Real Teacher Tips for Supporting Your English Language Learners in Remote Learning

Accommodations look a little different with virtual learning.

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Many teachers lack the tools and support to adequately meet the needs of emergent bilinguals, and newcomer students already face a host of barriers. With many of us in a virtual or hybrid model, we have to get more creative in meeting the needs of these students. We asked ELL teachers what they’re doing. Check out their tips for better serving English language learners on a remote basis:

Provide accommodations

Scaffolding doesn’t stop just because we’re not in the classroom. It just looks a little different. Walk through assignments via phone or video chat to ensure students understand the instructions. Make sure there’s closed captioning on videos. Record yourself reading aloud required texts. Utilize breakout sessions on Zoom for partner work. Make writing collaborative using a Google Doc.

Teacher Pratia Jordan says, “One simple support is recording yourself reading the directions. Yes, you can have students use screen readers, but I think the kids connect better when it’s their teacher’s voice. It’s really easy to add on in any LMS or embed in a doc.”

Avoid overwhelming students

Don’t assign lengthy, involved projects when a simple, straightforward lesson will do. You’ll also need to make sure that students aren’t overwhelmed by the many platforms they may be navigating. If they’re having trouble managing them, you might create a daily spreadsheet with links to their Zoom meetings, readings, etc. When possible, use online course-management software where everything is in one place.

Here’s what that looks like for teacher Angela Green: “We monitor their progress through a monitoring program and through the document they are working on and then use breakout rooms to give them extra help if we see they are struggling. One of the teachers will pull the ones struggling with similar issues into a room to help. We also have the ability to share controls and help them navigate documents and websites.”

Allow for self-directed learning

Kids are always more invested when they have a say in their learning, but our current situation virtually demands it. Many students have to juggle the responsibilities of home and school. They may be sharing devices with family members, so make sure everything is recorded. This way, they can access lessons at a convenient time. Provide activities that they can work through at their own pace.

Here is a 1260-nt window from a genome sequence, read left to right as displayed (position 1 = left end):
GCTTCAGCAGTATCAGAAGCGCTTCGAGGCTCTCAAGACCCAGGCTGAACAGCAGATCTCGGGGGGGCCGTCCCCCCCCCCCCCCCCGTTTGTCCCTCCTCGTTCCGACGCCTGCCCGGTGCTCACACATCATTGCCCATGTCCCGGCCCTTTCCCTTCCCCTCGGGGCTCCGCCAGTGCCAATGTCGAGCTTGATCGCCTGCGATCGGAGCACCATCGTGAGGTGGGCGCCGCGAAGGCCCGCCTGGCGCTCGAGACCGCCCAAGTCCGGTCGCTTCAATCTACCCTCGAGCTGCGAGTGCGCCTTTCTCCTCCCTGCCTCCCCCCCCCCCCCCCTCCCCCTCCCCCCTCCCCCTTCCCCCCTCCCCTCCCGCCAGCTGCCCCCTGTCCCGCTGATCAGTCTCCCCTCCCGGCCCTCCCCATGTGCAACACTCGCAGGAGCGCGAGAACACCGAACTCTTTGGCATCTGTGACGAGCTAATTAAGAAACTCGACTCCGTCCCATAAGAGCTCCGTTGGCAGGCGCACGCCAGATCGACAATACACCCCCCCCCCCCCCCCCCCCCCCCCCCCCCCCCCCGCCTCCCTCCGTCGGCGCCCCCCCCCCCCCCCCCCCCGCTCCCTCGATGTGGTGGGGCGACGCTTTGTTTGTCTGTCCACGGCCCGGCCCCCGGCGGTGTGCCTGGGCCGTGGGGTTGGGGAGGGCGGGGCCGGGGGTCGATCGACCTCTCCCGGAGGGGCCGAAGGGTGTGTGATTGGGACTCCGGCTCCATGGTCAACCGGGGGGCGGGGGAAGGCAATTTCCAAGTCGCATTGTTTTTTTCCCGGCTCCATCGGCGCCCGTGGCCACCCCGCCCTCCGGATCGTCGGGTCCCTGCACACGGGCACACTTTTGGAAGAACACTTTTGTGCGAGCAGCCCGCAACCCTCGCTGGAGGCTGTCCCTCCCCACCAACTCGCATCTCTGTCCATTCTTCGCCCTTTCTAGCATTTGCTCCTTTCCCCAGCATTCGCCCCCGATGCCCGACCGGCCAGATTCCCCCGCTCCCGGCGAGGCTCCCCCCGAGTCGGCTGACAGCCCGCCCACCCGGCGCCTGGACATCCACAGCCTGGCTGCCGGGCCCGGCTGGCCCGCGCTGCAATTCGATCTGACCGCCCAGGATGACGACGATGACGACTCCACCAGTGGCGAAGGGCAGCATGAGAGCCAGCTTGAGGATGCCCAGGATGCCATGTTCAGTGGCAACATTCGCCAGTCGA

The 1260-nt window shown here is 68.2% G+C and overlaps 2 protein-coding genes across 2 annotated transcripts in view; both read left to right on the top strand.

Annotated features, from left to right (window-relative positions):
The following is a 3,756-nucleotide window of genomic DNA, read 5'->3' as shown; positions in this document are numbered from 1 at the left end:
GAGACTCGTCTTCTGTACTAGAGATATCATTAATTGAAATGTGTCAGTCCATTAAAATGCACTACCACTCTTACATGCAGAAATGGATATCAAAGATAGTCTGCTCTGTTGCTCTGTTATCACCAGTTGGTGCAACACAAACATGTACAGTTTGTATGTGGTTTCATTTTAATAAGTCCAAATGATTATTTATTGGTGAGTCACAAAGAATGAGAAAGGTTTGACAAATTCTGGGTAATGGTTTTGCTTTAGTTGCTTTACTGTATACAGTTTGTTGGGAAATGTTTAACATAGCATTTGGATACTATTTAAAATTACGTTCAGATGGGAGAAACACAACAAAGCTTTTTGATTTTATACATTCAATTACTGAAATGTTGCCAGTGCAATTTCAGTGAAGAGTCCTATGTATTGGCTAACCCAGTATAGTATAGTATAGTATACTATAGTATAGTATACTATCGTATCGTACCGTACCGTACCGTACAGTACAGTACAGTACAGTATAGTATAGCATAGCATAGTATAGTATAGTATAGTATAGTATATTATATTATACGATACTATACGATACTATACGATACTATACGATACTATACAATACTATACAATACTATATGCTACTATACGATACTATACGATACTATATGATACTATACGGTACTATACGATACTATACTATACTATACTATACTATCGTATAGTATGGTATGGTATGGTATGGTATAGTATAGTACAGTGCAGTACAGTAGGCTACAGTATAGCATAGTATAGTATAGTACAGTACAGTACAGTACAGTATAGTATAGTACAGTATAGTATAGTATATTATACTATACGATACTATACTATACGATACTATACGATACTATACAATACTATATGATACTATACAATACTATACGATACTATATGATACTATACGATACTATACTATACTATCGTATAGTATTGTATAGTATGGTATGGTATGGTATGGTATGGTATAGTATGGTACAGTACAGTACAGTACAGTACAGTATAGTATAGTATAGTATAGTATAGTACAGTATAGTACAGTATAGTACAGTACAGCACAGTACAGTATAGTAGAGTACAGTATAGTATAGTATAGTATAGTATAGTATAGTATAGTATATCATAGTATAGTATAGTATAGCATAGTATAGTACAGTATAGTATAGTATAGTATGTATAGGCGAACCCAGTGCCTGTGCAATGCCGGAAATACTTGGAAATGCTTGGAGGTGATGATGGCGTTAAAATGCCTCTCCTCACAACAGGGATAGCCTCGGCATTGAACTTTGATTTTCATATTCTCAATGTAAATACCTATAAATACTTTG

Give them some choice in demonstrating their learning: verbally telling a story, teaching their peers a new word, etc. Teacher Courtney Rose recommends using “Flipgrid to allow students to explain concepts verbally instead of having to type a response.”

Build in social-emotional support

Just because we may not be together in person doesn’t mean we can’t prioritize relationships. In fact, it’s for that reason that we should make community our first concern. We need to frequently check in with our students and provide places for them to talk about their experiences. We keep them engaged in school through their personal connections to us.

Teacher Holly Stettner agrees. “We help our learners feel loved and accepted. When they are comfortable with each other and taking some risks… it carries over into academic work.”

Keep parents informed

It’s always to a student’s benefit to involve parents as partners in their child’s education. If we want students to be successful in learning at home, we need families to be on board. That means ensuring that the communication we send home is accessible to adults who may have limited English proficiency. You might need to utilize an interpreter for phone calls or texting apps that translate to keep families in the loop. Jordan recommends Microsoft Translator.

Promote authentic learning in the home

When teaching isn’t culturally responsive, it can result in disengagement. That’s why it’s so important to connect learning to kids’ lived experiences. We have an unprecedented opportunity to do that when students are learning at home. Remember that all kinds of everyday activities count as learning. Build on what they’re doing already with learning activities. For example, if they’re cooking for their families, you can introduce vocabulary around food preparation.

Stettner shares, “We come up with activities that allow them to share their culture with us and our culture with them. It gets everyone talking and builds language skills/vocabulary and experiential background.”

To further support your English language learners, check out Rosetta Stone® English.

Rosetta Stone English for Education blends language learning with subject knowledge to improve academic achievement through a culturally-responsive approach.

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